"Mr. and Mrs. Garcia haven't seen him." Officer Graham straightened and assumed an authoritative stance. "Ms. Guerrero, we'd like permission to look in Alexander's room. Will you allow us to do that?"
"But I already told you, he's not here." Wait a minute. Why did they want to look in Alex's room? She clutched the edge of the heavy wooden door and peered up into Parker's face. "Parker, surely you don't think Alex would do anything to hurt Jose. You remember Alex, right? My brother is a good boy. He goes to school, gets good grades. He even has a job and helps pay our bills."
His answer confirmed her suspicions.
"Karina, we need to take a look. If we need to get a warrant to search Alexander's room, we can have it within fifteen minutes."
Karina opened her mouth to insist that Alex wouldn't do anything wrong. In a city where teenagers ran in gangs and did drugs and robbed convenience stores, fourteen-year-old Alex was an anomaly. He was polite and helpful and responsible. But she kept her arguments to herself. These men were doing their job, but their job chilled the blood in her veins.
If Alex wasn't at Jose's house, and if Jose was dead, then where was her brother? Let them look in his room. They'd find nothing, because there was nothing to find. Then maybe they'd realize that the kid they were looking for wasn't running from them--he was missing. Probably frightened, and maybe even hurt.
Without a word, she swung the door open wider to invite them inside. They followed her across the living room and down the short hallway past the bathroom she and her brother shared. Alex's door was closed, as always when he wasn't there. She twisted the knob, threw it open and flipped the light switch.
And froze, stunned.
There, crouched in the corner between his dresser and closet door, was Alex. His clothes were covered in blood.
Mason Sinclair bit into his toast and examined his schedule for the day. His lone client at the moment would arrive at his office at one o'clock this afternoon to hear a report of his wife's infidelity, complete with pictures. Lots of them.
"Poor slob," Mason mumbled.
A loud snore drifted down the hallway from the direction of the second bedroom. His roommate, Caleb. Six months ago Caleb had moved from Las Vegas to Atlanta at Mason's suggestion. Along with their friend Brent, the three formed the Falsely Accused Support Team to help prove the innocence of people who'd been accused of crimes they didn't commit. Since they began, F.A.S.T. had helped clear four innocent people.
Mason took pride in their success rate. He enjoyed helping people who were in the same tight spot he'd been in four years ago. Only he didn't have a F.A.S.T. team to help him, so he'd faced the accusations alone.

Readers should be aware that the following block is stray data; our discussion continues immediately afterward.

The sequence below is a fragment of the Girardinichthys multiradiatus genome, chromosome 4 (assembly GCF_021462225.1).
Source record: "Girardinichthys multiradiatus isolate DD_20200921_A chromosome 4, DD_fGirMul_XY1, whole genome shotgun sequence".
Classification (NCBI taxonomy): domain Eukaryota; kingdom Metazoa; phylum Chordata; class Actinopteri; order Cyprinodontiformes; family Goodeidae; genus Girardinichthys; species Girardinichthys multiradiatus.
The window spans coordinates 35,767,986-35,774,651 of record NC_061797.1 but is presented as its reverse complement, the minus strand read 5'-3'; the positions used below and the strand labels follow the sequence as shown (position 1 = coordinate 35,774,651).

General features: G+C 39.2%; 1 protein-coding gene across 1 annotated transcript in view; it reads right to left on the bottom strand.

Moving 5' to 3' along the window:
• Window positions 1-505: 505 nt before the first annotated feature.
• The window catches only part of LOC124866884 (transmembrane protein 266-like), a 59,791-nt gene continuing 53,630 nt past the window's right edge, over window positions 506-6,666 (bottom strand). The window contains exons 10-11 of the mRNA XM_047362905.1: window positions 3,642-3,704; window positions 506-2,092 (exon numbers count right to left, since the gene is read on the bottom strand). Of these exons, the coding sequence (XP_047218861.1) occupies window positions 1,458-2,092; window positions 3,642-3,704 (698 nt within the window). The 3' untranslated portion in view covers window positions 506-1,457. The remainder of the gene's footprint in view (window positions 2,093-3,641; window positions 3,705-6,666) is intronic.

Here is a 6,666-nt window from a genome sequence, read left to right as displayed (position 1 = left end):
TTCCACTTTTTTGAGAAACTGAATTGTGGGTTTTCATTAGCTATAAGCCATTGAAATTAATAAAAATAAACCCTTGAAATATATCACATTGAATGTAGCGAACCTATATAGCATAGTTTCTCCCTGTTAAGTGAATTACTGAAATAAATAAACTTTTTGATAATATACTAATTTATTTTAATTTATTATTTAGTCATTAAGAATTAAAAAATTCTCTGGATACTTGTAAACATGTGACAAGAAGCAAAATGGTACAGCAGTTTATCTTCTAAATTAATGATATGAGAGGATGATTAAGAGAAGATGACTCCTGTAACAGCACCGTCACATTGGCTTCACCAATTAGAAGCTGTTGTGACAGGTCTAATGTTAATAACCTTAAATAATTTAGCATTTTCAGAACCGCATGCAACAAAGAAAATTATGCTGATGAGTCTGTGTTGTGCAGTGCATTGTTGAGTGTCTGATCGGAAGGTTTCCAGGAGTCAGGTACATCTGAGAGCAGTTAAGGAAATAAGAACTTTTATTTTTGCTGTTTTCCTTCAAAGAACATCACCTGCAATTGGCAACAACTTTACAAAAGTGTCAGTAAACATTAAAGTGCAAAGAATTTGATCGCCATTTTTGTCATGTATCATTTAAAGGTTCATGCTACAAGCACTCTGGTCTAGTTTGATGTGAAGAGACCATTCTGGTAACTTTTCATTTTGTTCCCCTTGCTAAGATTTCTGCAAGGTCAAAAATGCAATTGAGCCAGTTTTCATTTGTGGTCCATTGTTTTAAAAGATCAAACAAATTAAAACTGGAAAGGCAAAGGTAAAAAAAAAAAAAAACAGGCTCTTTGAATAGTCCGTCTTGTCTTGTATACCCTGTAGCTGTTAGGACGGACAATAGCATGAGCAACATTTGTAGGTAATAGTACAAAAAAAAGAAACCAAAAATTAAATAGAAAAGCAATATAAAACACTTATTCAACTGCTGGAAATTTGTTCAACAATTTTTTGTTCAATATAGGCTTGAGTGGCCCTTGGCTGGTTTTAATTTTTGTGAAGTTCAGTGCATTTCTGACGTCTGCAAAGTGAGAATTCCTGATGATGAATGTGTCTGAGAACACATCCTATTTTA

His cell phone interrupted his thoughts. He swallowed another gulp of coffee, then leaned back in his chair to grab the phone from the kitchen counter by the tail of its charger. An unfamiliar number appeared on the screen. 505 area code. He knew without looking it up where that was. Albuquerque. The thought was enough to make him put the phone back on the counter and ignore the call. There wasn't a single person in Albuquerque he wanted to talk to.
After a few rings the call went to voice mail. He waited for the chime telling him he had received a new message. Instead the phone rang again. Same phone number. Somebody really wanted to talk to him. Must be important.
Before he could second-guess his decision, he answered the call. "Hello?"
A sharp intake of breath, then a female voice said, "Mason?"
At the familiar tone, memories engulfed him. Gone were the kitchen and the open jar of grape jelly on the table in front of him. Forgotten were his notebook and coffee mug. Instead, vivid images rose in his mind. Picnics on the grass. Hikes in the Sandia Mountains. Wavy black hair blown by a hot desert breeze. More vivid than the images were the feelings. Sweet lips moving against his. Soft arms wrapped around his neck. And something else.
Primarily he felt the sick bite of guilt gnawing in his gut. Just like always.
He wrapped the fingers of one hand around his coffee mug and squeezed. "Been a long time, Karina."
Another breath sounded through the phone line, this one shaky. "I called because I need help, Mason. I wouldn't ask except I don't have anyone else. We're alone."
Several questions came to mind, but he asked the obvious one first. "We?"
"Alex and me. My dad passed away two years ago." More memories. Nine-year-old Alex playing volleyball with Mason at a church-sponsored picnic, while Mr. Guerrero and Karina sat on the sidelines cheering them on. Karina cheered louder for him than for Alex.